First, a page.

Nominalism and Realism are the two most distinguished positions in western metaphysics dealing with the fundamental structure of reality. According to realists claim that all entities divide up into two major groups: particulars and universals; Nominalists instead argue that there are only particulars.
The Resemblance Question
Resemblance is crucial to both sort out things (e.g. dogs vs cats, apples vs pears, red things vs blue things …) and to explain regularities in patterns of events (e.g. weather forecast, developmental trajectories, dietary patterns, people’s behaviors …) But, in virtue of what do we claim that two or more things resemble each other? This is what I call the Resemblance Question.
Now, it is important to realize that the resemblance question is tied to questions regarding the identity of things. Resemblance is cognate to identity in that, if two things resemble each other, typically, this is because they are identical under some qualitative respect.
Here it is important to keep distinct two types of identities. On the one hand we have qualitative identity, as when we say that both Socrates and Plato are wise; on the other we have numerical identity, as when I say that I am the same as fifteen years ago or that that’s the same guy I saw yesterday stealing candies from the jar in the common room. Numerical identity judges of identity between particulars; qualitative identity establishes identities between qualities.
Realism offers a solution to the Resemblance Question by postulating the existence of two kinds of entities, particulars and universals: particulars resemble each other because they share universals (incidentally, universals can resemble each other as well by sharing other universals – e.g., wisdom and generosity resemble each other in that they are both virtues.) Among the most famous realists, Plato and Aristotle.
The intuitive plausibility of realism is evident. Realism allows us to take seriously the subject-predicate structure of discourse through which we represent the world. When we say that Socrates is wise it is because there are both Socrates (the particular) and wisdom (the universal) and the particular exemplifies the universal.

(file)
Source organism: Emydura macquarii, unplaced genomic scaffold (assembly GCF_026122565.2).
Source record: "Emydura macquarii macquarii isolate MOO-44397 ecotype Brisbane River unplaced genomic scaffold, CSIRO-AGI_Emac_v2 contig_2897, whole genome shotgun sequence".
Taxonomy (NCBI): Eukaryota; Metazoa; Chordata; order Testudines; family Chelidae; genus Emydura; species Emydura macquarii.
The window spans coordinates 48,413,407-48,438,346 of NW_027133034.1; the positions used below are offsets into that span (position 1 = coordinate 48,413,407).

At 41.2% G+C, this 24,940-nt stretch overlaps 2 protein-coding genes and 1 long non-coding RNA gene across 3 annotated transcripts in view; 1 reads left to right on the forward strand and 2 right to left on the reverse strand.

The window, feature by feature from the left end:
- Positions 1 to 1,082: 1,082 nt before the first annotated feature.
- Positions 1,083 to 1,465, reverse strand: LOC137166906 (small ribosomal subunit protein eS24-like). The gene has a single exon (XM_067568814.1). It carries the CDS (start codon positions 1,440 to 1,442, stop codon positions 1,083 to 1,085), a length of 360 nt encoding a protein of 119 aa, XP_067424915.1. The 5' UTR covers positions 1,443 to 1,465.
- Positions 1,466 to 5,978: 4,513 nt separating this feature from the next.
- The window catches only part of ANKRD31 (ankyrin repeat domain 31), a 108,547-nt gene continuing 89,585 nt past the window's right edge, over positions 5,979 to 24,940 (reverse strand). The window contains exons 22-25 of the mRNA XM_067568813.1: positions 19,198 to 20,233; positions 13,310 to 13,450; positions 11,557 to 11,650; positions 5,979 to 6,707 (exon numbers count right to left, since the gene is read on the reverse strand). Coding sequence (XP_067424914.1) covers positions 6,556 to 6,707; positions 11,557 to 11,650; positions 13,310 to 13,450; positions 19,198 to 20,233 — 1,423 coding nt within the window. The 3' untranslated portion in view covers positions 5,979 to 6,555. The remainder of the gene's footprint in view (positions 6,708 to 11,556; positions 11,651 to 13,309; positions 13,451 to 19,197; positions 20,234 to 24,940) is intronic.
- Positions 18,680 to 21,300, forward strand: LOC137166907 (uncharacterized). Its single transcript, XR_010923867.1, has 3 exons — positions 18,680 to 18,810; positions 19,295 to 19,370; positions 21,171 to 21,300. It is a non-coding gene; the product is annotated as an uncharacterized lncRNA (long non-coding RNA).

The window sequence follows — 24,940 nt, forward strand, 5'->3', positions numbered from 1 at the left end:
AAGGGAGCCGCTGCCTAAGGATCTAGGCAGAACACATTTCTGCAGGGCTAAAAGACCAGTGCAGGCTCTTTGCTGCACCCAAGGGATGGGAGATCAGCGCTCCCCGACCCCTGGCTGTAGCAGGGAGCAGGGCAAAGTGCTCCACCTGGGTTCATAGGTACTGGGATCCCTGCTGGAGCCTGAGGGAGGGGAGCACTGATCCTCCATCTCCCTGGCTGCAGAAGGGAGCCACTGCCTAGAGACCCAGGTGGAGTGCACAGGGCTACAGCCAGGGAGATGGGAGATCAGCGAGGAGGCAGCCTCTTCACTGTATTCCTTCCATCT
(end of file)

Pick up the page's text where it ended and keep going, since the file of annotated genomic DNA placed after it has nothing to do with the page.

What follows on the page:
Realism also can explain the use we often make of abstract reference. Sometimes qualities are subjects of our discourse, as when I say that wisdom is a virtue or that red is a color. The realist can interpret these discourses as asserting that there is a universal (wisdom; red) that exemplifies another universal (virtue; color).
Nominalists offer a radical solution to the resemblance question: there are no universals, only particulars. The basic idea is that the world is made out of particulars and the qualities are of our own making: they stem from our representational system (the way we cognize the world) or from our language (the way we speak of the world). Because of this, nominalism is clearly tied in a close manner also to epistemology
The most distinguished nominalists include Medieval philosophers William of Ockham (1288-1348) and John Buridan (1300-1358) as well as contemporary philosopher Willard van Orman Quine.
Problems For Nominalism and Realism
From the millenary debate between supporters of those two opposed camps spurred some of the most puzzling problems in metaphysics, such as the puzzle of the ship of Theseus, the puzzle of the 1001 cats, and the so-called problem of exemplification (that is, the problem of how particulars and universals can be related to each other.) This is what renders the debate regarding the fundamental categories of metaphysics so challenging and fascinating.
Further Online Readings
The entry on Nominalism in Metaphysics at the Stanford Encyclopedia of Philosophy.
The entry on Platonism in Metaphysics at the Stanford Encyclopedia of Philosophy.
The entry on properties at the Stanford Encyclopedia of Philosophy.
The entry on the Medieval problem of universals at the Stanford Encyclopedia of Philosophy.